Slim Buttes Accident

A Pine Ridge, South Dakota, woman has been charged with driving under the influence and vehicular homicide, as well as five other charges, in connection with a Sept. 9, 2017, accident on Slim Buttes Road north of Chadron.

Record photo by Brandon Davenport

The woman accused of driving during a fatal September crash on Slim Buttes Road has been charged with seven felony and misdemeanor counts in Dawes County Court, including vehicular homicide.

Kimberly Eagle Bull, 32, of Pine Ridge, S.D., will appear in court Oct. 18 at 10 a.m. In addition to the vehicular homicide charge, Eagle Bull is charged with driving under the influence, transporting a child while intoxicated, three counts of child abuse and false reporting. All are felonies except for transporting a child while intoxicated and false reporting.

Eagle Bull is accused of being the driver of a minivan that lost control and rolled Sept. 9. Christina Roubideaux, 6, died from injuries sustained in the crash the next day. Four others were also in the car at the time, including two more children; all of the passengers were transported to the hospital with injuries.

Court records indicate that Eagle Bull’s blood alcohol content tested at .15 or higher, which is an enhanced offense carrying higher sentencing guidelines. The false reporting charge stems from officers’ reports alleging that Eagle Bull initially denied being the driver of the car when they responded to the scene.

Eagle Bull has been appointed a public defender and remains in the Dawes County Jail on 10 percent of a $50,000 bond.

The crash was the third alcohol-related fatal accident since liquor sales in Whiteclay were halted in April. Troylin Pourier, 49, died in July, three days after wrecking a pickup on Highway 87 between Rushville and Whiteclay. Her blood alcohol content was three times the legal limit. Francis Ray Rencountre, 46, died after rolling his vehicle on a Sheridan County road; that accident also injured a passenger in the vehicle. Rencountre’s BAC was reported as .283, more than three times the legal limit.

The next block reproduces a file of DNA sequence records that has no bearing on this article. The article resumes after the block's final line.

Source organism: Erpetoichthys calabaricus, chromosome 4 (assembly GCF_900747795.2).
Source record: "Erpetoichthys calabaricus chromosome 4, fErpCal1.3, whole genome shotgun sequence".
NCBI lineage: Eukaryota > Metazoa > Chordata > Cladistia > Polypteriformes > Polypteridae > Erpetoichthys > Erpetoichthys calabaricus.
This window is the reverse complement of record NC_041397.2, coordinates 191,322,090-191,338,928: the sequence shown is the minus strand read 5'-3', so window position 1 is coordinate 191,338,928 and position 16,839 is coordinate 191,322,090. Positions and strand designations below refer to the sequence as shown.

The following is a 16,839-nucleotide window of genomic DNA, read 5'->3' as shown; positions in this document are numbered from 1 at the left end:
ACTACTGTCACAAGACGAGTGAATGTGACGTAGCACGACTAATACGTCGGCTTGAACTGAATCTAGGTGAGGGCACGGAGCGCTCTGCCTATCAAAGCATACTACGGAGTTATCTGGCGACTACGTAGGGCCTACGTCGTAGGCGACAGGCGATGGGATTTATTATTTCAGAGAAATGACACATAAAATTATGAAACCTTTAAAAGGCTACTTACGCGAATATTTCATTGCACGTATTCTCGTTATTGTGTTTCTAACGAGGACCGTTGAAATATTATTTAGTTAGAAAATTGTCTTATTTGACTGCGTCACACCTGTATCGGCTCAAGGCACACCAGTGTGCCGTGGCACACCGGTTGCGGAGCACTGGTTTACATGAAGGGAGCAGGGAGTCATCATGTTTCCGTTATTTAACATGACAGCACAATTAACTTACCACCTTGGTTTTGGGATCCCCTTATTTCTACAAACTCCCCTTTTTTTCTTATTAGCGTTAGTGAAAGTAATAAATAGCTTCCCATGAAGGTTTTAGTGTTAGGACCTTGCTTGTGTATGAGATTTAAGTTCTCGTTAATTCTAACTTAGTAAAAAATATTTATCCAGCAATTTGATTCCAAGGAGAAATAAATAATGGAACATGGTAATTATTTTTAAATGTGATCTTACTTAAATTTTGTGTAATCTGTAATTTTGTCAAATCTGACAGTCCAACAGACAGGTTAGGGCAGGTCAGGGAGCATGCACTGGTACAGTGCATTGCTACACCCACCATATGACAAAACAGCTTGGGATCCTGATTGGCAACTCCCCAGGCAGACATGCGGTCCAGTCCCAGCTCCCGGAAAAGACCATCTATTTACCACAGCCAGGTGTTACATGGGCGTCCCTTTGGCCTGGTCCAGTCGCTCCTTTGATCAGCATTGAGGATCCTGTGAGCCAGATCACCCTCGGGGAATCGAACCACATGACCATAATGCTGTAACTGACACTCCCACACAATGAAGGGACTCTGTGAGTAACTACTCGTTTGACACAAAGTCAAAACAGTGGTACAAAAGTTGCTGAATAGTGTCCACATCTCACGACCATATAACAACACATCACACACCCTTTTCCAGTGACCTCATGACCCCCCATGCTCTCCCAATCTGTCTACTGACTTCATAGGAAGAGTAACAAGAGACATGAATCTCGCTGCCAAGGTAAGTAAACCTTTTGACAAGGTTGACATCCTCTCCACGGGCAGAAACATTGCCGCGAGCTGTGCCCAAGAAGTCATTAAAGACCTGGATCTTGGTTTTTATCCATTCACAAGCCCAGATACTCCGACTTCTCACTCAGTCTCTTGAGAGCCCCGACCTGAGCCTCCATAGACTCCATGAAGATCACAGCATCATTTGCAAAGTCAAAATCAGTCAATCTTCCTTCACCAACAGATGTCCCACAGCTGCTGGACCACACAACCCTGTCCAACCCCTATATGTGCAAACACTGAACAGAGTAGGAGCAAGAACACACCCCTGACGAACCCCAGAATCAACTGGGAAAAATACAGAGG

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The Nebraska Supreme Court dismissed a lawsuit by the liquor stores seeking to have their licenses restored at the end of September. Supporters of the stores have long argued that shuttering the businesses would result in more instances of drunk driving and alcohol-related crashes on roads leading into Nebraska from the Pine Ridge Reservation. Opponents, however, note that there were fatalities and drunk driving incidents while the liquor stores were still open and called for increased law enforcement in the region.

At a recent Whiteclay Summit, sponsored by the Nebraska Legislature’s Whiteclay Task Force, discussion included the need for a detoxification and rehabilitation center to combat alcoholism and how to create economic development to lift the region out of poverty.

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